Monday, November 10, 2014


When we see this phrase we think of warning as in the original biblical story.

Carol Slama is an acclaimed writer and speaker, and calls Alaska home even though she’s also lived in Hawaii. Every winter when Anchorage temps drop below zero, Carol questions her decision to leave the tropics.  Her first suspense novel, Shroud Of Silence, was published by Bethany House Publishers.  

Carol shares a touching story:

Our five-year-old son Max hurried downstairs for breakfast still in his pajamas. Max had just finished his first week of kindergarten and he was excited to learn to read.
“Mom,” Max said, his blond hair spiked in all directions as he slid into a chair in the kitchen nook, “God’s writing me something.”
“What do you mean?” I said, setting the waffles and syrup on the table .
“At night, sometimes, he writes on the wall.”
“There’s writing on your wall, Max?” I was quick to ask.
“No. Not now. You can only see it at night and I can’t read the long words.”
His earnest look .told me he was serious. “If it happens again, do you want me to read it for you?” .
Max nodded vigorously.
Prayer said, I said. “Okay, when you see more words, call for me and I’ll come to your room.”
Worry lines now gone from his face, Max hiked up the sleeves on his Batman pajamas and ate.

That evening I was on alert, but no little voice called out. The next morning I asked Max if any words had appeared.
“No,” he said . “He didn’t write last night.”
I gave him a hopeful nod, not wanting to discourage him. 
Three nights later, just before I drifted off to sleep, I heard a loud whisper coming from the boys’ room. It was Max. “Mom! He’s writing.”
I woke my husband and we hurried down the hall. My heart raced.
Max pointed and there, in a long, bright four-inch wide line was what looked like letters being written on the textured wall. I tried to make out words, letters. Then, I breathed.
“Max, honey, you know what, that’s the moonlight coming in under the window blinds and see, the tree branches are moving so it looks like writing.”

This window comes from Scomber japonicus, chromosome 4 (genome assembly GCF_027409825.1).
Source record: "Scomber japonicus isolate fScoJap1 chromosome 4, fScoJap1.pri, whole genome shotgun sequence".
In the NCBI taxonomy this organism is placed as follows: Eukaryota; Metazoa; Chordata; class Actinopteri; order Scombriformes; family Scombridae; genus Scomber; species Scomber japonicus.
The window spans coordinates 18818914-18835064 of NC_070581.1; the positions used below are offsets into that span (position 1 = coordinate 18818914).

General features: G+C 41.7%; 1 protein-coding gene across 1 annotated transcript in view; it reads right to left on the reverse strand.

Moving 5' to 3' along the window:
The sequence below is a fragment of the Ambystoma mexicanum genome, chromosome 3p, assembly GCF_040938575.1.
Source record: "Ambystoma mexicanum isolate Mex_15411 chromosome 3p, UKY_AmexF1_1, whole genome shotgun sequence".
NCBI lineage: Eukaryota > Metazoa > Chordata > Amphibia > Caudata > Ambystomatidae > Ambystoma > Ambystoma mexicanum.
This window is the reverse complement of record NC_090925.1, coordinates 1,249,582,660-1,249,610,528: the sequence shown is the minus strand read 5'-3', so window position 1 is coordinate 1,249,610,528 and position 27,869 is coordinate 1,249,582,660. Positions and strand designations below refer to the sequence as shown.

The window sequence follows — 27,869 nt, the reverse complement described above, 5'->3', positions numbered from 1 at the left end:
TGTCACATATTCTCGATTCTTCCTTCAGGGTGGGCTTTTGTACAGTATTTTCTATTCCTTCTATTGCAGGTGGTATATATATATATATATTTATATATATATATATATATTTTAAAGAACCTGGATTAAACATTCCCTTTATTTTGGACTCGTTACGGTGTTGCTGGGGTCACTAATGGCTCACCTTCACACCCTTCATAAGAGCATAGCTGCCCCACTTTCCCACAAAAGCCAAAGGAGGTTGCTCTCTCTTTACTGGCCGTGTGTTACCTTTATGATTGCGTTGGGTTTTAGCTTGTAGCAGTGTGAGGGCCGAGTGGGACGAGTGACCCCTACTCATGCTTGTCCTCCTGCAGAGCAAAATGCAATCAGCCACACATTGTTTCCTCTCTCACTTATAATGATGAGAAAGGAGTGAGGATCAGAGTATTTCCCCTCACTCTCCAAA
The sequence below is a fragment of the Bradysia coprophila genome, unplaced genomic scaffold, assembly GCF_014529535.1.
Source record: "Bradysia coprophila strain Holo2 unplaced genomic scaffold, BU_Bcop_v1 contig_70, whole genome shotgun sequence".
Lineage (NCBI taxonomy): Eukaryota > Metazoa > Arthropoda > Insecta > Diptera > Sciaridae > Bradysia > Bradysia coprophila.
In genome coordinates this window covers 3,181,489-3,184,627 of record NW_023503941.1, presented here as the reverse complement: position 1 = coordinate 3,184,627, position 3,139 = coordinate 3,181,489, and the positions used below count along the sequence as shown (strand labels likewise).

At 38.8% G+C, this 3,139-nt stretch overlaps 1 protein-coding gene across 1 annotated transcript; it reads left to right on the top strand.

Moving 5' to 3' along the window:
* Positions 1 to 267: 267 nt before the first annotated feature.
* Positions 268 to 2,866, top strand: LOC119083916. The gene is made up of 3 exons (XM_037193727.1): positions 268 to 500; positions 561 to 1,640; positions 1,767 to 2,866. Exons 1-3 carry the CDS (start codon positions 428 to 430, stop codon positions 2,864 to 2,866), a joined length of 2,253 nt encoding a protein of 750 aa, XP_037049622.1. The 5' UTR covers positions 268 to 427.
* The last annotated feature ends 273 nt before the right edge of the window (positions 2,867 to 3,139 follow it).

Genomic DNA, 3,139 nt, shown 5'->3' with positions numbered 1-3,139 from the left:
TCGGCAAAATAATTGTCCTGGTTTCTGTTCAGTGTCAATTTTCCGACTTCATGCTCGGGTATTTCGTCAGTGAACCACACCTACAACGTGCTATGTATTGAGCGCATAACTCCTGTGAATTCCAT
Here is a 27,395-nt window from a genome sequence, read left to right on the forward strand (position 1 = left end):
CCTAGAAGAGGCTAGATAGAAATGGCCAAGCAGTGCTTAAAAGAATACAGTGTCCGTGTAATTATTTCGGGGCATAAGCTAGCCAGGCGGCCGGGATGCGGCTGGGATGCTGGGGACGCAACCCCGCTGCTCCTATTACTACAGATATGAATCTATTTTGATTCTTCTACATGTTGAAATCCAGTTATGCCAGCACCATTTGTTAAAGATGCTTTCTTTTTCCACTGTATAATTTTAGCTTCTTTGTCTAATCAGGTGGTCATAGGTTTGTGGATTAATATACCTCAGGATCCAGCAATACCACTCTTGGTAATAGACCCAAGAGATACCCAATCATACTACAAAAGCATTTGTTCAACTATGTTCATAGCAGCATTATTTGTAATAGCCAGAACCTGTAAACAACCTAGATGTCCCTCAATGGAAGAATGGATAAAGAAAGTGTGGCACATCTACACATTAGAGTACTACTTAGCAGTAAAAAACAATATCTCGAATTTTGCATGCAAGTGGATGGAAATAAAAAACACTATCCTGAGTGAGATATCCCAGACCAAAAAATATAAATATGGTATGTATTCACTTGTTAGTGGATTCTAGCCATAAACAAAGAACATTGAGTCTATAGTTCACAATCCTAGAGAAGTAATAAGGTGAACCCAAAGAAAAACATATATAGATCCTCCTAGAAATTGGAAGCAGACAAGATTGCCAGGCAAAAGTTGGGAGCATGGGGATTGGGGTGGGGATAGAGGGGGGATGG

“Oh,” he said, disappointed. “So God wasn’t writing to me.”
My heart went out to him and I held him tight. He’d been so excited to hear from God—a message just for him. “Max, who made the moon and the trees?”
“Right. And what he created made you think of him. I can just see him smiling, thrilled that your first thought was of him.”
Max lifted his face and nodded.
I picked up the children’s Bible on the floor next to his bed. “We don't have to wait to read His writing. We can read what he wrote us and talk to him anytime.”
And right then and there, we did just that. Reading a message that God wrote… just for Max, just for us, just for you.

Isn't it wonderful to realize we can also read God's message to us and know every word is true?

*  Rita Stella Galieh is a scriptwriter and co-speaker on Vantage Point, a 5 minute program broadcast throughout Australia. She is now with the Living Word Literary Agency and at a "waiting state" for a publisher to accept her manuscript. As a contributor to several US Anthologies by Adams Media, she has two Historical Romances published by Ark House Press. In a few days she and her husband are leaving for ministry in Buddhist Government schools, prisons, hospitals, shopping malls, and churches in Thailand. She'd value prayers for health and safety in travel.  
Follow me on Twitter  @RSGalieh


  1. Beautiful message Rita! Thanks for sharing.

  2. Beautiful. No wonder God says we need to be like children.

  3. Lovely story, Rita. You are a wise parent. When I was little I was afraid of the dark and my mom sang me the song "God's dark is kind and beautiful. God's dark is soft and deep. God's dark will hover over you and watch you while you sleep." I was never again afraid of the dark.